Valve Pays $20,000 To Hacker For Uncovering Major Exploit

Bug Discovered That Generated Free Game Keys

A hacker named Artem Moskowsky found a major exploit on Steam that could generate thousands of game keys for any game. Instead of using this knowledge to cripple Valve, he reported it directly to them. In return, Valve offered him a $20,000 payday. Not a bad trade, all things considered.


The bug was discovered back in August, but Valve didn’t go public with the information until very recently. They posted about the major exploit on HackerOne, stating that no evidence of misuse had been discovered by their team. Moskowsky claimed otherwise, pointing to 36,000 keys he conjured for Portal 2.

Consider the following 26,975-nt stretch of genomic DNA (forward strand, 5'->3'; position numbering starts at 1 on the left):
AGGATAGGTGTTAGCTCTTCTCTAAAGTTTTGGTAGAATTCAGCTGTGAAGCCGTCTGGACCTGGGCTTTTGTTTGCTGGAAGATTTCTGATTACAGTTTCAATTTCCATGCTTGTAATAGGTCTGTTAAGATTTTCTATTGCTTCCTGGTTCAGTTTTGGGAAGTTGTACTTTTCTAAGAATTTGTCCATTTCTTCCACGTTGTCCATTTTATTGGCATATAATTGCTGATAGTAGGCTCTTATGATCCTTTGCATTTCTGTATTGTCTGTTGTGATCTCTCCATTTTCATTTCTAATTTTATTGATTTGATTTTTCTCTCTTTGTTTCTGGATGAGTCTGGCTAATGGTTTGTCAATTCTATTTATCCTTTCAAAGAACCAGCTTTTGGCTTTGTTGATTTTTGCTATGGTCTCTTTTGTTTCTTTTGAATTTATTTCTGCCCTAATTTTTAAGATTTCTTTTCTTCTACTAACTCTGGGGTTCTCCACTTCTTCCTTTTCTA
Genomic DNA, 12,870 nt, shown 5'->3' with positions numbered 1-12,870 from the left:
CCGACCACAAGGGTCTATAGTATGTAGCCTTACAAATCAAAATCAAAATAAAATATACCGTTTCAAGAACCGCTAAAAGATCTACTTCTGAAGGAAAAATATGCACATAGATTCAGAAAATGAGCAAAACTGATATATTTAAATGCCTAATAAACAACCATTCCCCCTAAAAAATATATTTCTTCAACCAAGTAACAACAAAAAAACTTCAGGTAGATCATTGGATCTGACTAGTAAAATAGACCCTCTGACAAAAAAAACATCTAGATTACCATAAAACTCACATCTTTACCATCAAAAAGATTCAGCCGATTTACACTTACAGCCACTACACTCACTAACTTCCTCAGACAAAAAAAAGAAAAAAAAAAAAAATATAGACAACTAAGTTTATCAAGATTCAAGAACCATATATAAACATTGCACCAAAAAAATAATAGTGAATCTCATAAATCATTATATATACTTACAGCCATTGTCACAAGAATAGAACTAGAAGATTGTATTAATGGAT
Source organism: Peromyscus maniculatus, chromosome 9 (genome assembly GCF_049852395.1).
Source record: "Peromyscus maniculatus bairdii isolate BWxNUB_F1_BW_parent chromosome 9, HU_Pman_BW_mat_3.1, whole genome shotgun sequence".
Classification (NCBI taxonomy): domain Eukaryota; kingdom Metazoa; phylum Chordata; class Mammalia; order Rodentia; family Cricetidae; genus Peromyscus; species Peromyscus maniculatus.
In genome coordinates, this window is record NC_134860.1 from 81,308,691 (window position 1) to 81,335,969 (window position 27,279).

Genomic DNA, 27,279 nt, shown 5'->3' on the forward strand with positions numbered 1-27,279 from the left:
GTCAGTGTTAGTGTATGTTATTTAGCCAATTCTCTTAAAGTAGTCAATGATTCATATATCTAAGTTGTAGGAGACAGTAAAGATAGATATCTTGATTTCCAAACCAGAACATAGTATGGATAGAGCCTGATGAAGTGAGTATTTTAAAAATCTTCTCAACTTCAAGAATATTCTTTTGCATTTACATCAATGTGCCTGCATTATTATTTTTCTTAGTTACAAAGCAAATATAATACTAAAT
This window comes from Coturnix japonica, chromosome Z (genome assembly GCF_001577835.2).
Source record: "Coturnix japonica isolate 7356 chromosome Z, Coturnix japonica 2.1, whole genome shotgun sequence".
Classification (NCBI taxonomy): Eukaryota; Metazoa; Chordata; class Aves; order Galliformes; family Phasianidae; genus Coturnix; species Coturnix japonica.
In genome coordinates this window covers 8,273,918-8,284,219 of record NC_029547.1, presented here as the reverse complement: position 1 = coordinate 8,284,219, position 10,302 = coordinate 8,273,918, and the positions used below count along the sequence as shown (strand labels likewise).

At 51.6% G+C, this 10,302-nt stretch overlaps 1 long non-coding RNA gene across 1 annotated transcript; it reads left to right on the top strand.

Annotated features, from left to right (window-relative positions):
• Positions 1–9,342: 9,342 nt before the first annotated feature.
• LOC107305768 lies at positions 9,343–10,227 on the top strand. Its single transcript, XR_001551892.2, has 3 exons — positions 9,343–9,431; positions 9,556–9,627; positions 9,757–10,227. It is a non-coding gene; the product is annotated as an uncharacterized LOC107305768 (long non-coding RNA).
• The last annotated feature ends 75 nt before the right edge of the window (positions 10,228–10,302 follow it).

Apparently all it took was access to a set of Steam’s developer tools. Moskowsky used these, in conjunction with a very specific set of parameters, to gin up Steam keys for any game on the store front. This isn’t even the first time that Moskowsky has performed this service for Valve, with previous efforts netting him $25,000 for another single exploit. It just goes to show that crime doesn’t pay nearly as well as stopping crime. I mean, so long as the crimes in question are being committed against a massive tech company with deep pockets and a lot to lose.